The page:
Monday, January 11, 2016

On Entering the Arena

44º ~ brilliant slanting sun, some cloud cover moving in, the hours of light are lengthening, campus is crawling with all manner of folks

Tonight, dear readers, I will teach my first "live" graduate workshop in poetry. I write "live" to distinguish this from my teaching online for the University of Arkansas Monticello for several semesters. While that job offered me a great chance to get my feet wet with teaching at the graduate level, I confess, I'm thrilled to be now engaging with grad students face to face.

As I crossed campus earlier, taking a mid-afternoon break from my prepping for tonight's class, I turned all golden with nostalgia as I remembered my first workshop as a grad student. I was, then, wired with a combination of excitement and trepidation, and what I remember most is that very little of what I thought might happen in that room actually happened. Some of what happened was great; some of it horrendous, and in preparing for tonight's class, I've thought a lot about what worked best for me as a student and what I would have liked to have seen done differently. I've thought about different learning styles and different personality types and how the leader of the workshop might attempt to offer something to everyone. I've thought a lot about balancing the excitement and the trepidation that I seem to be feeling all over again.

True story: At some point near the library, I stopped mid-step as I realized that it was another century when I was a graduate student. Ok, just barely, as I entered grad school in the fall of 1999, but still.

Returning to 2016, here's a glimpse at the agenda for tonight.

The UCA Arkansas Writer's MFA Program is a small (18 students total at the moment, I think) 3-year program that is only in its 4th year. As such, most all of the grad students know each other on some level, and many of the 2nd- and 3rd- years have had overlapping classes. I'm the new kid, since I only started at UCA this past fall, and I didn't teach any grad classes last semester.

With this being said, we are going to do the typical introductions and exchange our set of writers who take the tops of our heads off. There's really no better way to get to know a writer than to talk about who they read (and idolize).

**The Syllabus:
Chaucer writes, "The lyf so short, the craft so long to lerne."

Perhaps my biggest point here will be that the class is one of exploration and that I am more interested in the students' questions and poetry obsessions than in my own. We will read as well as write/workshop, and we are using Cate Marvin and Michael Dumanis' Legitimate Dangers: American Poets of the New Century (Sarabande) and Dean Young's The Art of Recklessness (Graywolf) to kickstart the semester. (Hat tip to Molly Spencer for recommending the anthology and who might, through her own reading/posting, have introduced me to the Graywolf series as well.)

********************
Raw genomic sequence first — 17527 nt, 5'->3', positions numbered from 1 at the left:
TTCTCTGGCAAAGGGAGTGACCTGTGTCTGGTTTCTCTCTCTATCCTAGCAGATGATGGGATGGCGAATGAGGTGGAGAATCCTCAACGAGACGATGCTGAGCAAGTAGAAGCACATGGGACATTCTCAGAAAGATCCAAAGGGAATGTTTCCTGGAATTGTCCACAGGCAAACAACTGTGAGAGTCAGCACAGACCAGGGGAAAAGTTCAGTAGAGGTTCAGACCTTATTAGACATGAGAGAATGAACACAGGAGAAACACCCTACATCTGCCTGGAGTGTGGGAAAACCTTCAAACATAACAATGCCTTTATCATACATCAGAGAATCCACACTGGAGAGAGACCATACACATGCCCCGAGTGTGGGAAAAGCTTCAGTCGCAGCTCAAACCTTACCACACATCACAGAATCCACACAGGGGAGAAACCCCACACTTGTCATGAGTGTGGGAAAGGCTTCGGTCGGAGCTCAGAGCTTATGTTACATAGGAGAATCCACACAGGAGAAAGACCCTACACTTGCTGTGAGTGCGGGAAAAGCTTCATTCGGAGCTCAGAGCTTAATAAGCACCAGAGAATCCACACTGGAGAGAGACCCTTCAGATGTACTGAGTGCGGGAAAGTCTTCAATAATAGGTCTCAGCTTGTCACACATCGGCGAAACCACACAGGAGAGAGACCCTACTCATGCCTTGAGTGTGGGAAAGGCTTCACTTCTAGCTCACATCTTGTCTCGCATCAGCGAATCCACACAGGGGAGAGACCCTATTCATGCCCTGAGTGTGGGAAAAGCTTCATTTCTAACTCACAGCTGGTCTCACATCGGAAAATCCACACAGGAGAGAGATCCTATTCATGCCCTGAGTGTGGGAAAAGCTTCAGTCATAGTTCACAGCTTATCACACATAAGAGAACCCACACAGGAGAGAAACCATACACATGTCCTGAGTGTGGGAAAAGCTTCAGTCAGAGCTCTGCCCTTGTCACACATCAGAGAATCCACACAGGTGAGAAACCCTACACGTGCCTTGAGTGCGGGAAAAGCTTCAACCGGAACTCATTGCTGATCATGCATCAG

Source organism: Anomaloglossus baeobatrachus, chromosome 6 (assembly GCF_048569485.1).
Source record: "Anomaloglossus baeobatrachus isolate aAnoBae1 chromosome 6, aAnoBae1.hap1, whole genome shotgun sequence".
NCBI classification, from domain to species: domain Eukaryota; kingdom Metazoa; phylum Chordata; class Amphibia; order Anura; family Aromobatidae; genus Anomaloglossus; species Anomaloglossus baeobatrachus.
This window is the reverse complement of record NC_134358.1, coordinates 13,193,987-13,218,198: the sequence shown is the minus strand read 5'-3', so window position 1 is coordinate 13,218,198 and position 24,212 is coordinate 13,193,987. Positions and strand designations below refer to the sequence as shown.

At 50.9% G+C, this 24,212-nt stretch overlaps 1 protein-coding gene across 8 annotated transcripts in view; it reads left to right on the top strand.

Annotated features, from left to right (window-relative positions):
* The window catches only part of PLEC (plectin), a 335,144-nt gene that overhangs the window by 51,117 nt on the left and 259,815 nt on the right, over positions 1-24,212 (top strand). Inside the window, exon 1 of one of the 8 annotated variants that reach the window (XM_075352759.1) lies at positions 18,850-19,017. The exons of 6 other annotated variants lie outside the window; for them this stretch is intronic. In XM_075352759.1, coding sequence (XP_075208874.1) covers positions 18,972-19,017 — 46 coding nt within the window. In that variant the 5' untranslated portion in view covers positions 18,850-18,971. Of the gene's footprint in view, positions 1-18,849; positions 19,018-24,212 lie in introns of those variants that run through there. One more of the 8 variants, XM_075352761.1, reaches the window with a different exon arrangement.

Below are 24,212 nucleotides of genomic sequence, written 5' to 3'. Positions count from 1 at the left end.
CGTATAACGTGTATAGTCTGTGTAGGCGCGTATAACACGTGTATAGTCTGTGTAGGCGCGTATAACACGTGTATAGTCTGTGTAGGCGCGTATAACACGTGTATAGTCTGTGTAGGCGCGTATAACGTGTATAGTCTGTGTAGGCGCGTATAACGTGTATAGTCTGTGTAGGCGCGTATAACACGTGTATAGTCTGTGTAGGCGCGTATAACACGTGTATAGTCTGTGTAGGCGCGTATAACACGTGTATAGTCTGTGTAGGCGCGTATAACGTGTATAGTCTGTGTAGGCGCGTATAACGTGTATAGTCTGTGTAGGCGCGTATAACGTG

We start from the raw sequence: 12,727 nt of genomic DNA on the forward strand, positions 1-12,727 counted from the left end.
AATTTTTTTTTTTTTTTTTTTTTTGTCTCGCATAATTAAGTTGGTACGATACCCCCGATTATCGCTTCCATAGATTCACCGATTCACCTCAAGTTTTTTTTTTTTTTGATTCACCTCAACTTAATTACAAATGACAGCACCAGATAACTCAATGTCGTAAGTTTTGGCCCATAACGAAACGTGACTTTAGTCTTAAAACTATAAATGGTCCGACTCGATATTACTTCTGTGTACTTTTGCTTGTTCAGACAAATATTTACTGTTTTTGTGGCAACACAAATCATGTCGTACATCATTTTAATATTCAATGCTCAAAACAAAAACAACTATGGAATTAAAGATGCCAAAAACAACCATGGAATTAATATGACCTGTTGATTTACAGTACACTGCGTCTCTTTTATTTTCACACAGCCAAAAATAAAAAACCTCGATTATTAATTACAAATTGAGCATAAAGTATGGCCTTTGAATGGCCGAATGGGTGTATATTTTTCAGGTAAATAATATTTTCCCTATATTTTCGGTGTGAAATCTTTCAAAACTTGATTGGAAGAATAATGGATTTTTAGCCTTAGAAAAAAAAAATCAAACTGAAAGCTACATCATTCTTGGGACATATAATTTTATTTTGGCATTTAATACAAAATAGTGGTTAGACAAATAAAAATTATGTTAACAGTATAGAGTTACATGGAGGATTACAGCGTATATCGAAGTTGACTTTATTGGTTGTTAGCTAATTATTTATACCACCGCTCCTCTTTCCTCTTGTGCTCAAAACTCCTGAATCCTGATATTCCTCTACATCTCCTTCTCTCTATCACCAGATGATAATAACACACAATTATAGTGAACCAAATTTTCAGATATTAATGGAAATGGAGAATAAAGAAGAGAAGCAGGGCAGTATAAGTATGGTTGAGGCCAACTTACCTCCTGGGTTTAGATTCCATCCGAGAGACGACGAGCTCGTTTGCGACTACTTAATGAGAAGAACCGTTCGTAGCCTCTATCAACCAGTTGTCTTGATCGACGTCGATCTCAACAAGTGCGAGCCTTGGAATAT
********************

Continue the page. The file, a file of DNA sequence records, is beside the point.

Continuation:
My second biggest point here will be that I believe in careful attention to craft and that revision likely plays a big part in that. In other words, I'm going to push back against the rush to publish, even as we talk about current issues in the publishing world.

**What is Poetry?
This question might seem basic and simple, but it really isn't.

One thing I lacked as a grad student was a good picture of the history of Western poetry, so I'm going to start with a brief, very brief timeline from Aristotle to today. Most likely, this will be old hat to my students and they will probably yawn. So be it.

Then, I've designed a little worksheet (egads!) and will ask students to rank which poetic elements (e.g. sense, diction, sound, form, lines, &etc.) rise to the top for them as readers (i.e. which of these elements seem to make a poem STICK with them after reading a poem). From this, I hope we will have a freewheeling discussion about the craft elements that make up "poetry" today.

We are heavy with reading assignments at the beginning, and I'll give my spiel about "reading like a writer" (annotating to excavate craft lessons) and the value of sticking with readings that don't particularly set one's hair on fire.

We will also create a class anthology next time, so each student will be bringing 3 poems published by others that do set their hair on fire. Students will bring enough copies for the class and we'll go old school with a stapler to create our own supplemental textbook.

And, I'll send them off to write, write, write.


That's the plan. However, anyone who has taught even one class, be it in academic, at the local community center, or in church/temple/mosque, knows that plans have a funny way of morphing in the moment. I'll keep y'all posted.

Also to look forward to, I'm hoping to post after this week's Persona classes with an update on our class' big-picture questions on the topic.

And, I'll be starting to polish up poems to send out for submission this week, so there's another possible update to come, time allowing. (I've posted a lot in the past about sending out work, so feel free to use the search tool at the top to find out my process if interested. The technology may change, but the method stays mostly the same.)

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